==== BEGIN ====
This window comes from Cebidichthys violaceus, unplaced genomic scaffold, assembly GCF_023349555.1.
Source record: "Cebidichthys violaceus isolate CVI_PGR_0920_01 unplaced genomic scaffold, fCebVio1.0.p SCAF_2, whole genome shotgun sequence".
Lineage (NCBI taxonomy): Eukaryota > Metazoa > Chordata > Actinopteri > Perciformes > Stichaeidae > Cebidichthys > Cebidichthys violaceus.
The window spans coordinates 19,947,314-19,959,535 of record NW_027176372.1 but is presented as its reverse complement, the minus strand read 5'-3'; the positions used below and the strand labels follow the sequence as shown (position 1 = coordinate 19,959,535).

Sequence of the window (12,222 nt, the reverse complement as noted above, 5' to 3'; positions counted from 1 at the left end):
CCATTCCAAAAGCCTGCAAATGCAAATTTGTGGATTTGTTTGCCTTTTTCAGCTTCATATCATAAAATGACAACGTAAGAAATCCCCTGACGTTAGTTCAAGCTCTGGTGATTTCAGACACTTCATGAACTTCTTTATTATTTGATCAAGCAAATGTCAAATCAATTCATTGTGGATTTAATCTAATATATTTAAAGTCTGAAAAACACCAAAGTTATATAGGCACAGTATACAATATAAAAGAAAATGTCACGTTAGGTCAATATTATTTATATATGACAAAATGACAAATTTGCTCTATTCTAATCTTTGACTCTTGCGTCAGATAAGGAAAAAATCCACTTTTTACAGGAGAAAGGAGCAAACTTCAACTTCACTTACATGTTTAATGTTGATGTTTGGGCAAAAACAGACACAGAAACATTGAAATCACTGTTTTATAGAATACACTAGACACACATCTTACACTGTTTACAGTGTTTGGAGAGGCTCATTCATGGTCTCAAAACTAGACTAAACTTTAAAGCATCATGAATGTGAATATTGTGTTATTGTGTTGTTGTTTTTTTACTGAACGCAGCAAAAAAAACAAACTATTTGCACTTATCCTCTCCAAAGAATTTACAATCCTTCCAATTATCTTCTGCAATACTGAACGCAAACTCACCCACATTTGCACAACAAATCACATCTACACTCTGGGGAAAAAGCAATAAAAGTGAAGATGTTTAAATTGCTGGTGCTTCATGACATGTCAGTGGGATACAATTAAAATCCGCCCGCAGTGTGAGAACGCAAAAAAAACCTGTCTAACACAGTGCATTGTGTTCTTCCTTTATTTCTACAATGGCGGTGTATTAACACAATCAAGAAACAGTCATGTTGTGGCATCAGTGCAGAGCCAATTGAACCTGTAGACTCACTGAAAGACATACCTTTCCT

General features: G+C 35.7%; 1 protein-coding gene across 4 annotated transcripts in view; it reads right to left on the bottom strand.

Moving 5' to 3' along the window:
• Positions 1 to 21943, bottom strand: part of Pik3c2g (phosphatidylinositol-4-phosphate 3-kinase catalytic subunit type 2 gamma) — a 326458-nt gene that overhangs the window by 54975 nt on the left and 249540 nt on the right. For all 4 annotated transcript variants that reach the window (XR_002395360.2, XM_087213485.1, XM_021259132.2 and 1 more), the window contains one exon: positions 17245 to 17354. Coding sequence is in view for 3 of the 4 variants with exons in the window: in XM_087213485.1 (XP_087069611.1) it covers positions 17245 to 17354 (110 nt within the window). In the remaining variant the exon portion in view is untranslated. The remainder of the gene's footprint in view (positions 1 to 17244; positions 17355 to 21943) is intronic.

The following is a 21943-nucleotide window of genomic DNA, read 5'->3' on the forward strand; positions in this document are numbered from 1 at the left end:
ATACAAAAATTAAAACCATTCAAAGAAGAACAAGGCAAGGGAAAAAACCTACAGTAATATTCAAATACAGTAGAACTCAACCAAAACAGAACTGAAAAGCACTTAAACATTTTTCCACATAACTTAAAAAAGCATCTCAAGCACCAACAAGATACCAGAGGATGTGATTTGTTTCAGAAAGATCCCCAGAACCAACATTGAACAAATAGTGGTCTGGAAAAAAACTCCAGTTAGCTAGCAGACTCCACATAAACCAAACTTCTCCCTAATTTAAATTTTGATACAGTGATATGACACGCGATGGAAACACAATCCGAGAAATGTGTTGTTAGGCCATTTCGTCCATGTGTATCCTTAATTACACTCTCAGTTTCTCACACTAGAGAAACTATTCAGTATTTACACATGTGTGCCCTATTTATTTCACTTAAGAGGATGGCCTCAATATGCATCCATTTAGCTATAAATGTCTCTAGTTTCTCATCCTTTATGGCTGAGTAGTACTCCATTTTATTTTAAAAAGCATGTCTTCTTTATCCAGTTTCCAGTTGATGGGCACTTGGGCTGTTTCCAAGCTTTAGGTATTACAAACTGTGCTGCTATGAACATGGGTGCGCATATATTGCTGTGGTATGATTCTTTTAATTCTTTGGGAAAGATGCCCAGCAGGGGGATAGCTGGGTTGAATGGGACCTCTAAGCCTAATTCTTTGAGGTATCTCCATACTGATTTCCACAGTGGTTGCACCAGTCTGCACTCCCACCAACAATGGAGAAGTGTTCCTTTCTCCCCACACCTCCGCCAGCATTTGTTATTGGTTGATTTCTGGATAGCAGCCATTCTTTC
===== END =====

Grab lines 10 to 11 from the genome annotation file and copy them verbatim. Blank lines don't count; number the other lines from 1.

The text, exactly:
The following is a 21943-nucleotide window of genomic DNA, read 5'->3' on the forward strand; positions in this document are numbered from 1 at the left end:
ATACAAAAATTAAAACCATTCAAAGAAGAACAAGGCAAGGGAAAAAACCTACAGTAATATTCAAATACAGTAGAACTCAACCAAAACAGAACTGAAAAGCACTTAAACATTTTTCCACATAACTTAAAAAAGCATCTCAAGCACCAACAAGATACCAGAGGATGTGATTTGTTTCAGAAAGATCCCCAGAACCAACATTGAACAAATAGTGGTCTGGAAAAAAACTCCAGTTAGCTAGCAGACTCCACATAAACCAAACTTCTCCCTAATTTAAATTTTGATACAGTGATATGACACGCGATGGAAACACAATCCGAGAAATGTGTTGTTAGGCCATTTCGTCCATGTGTATCCTTAATTACACTCTCAGTTTCTCACACTAGAGAAACTATTCAGTATTTACACATGTGTGCCCTATTTATTTCACTTAAGAGGATGGCCTCAATATGCATCCATTTAGCTATAAATGTCTCTAGTTTCTCATCCTTTATGGCTGAGTAGTACTCCATTTTATTTTAAAAAGCATGTCTTCTTTATCCAGTTTCCAGTTGATGGGCACTTGGGCTGTTTCCAAGCTTTAGGTATTACAAACTGTGCTGCTATGAACATGGGTGCGCATATATTGCTGTGGTATGATTCTTTTAATTCTTTGGGAAAGATGCCCAGCAGGGGGATAGCTGGGTTGAATGGGACCTCTAAGCCTAATTCTTTGAGGTATCTCCATACTGATTTCCACAGTGGTTGCACCAGTCTGCACTCCCACCAACAATGGAGAAGTGTTCCTTTCTCCCCACACCTCCGCCAGCATTTGTTATTGGTTGATTTCTGGATAGCAGCCATTCTTTC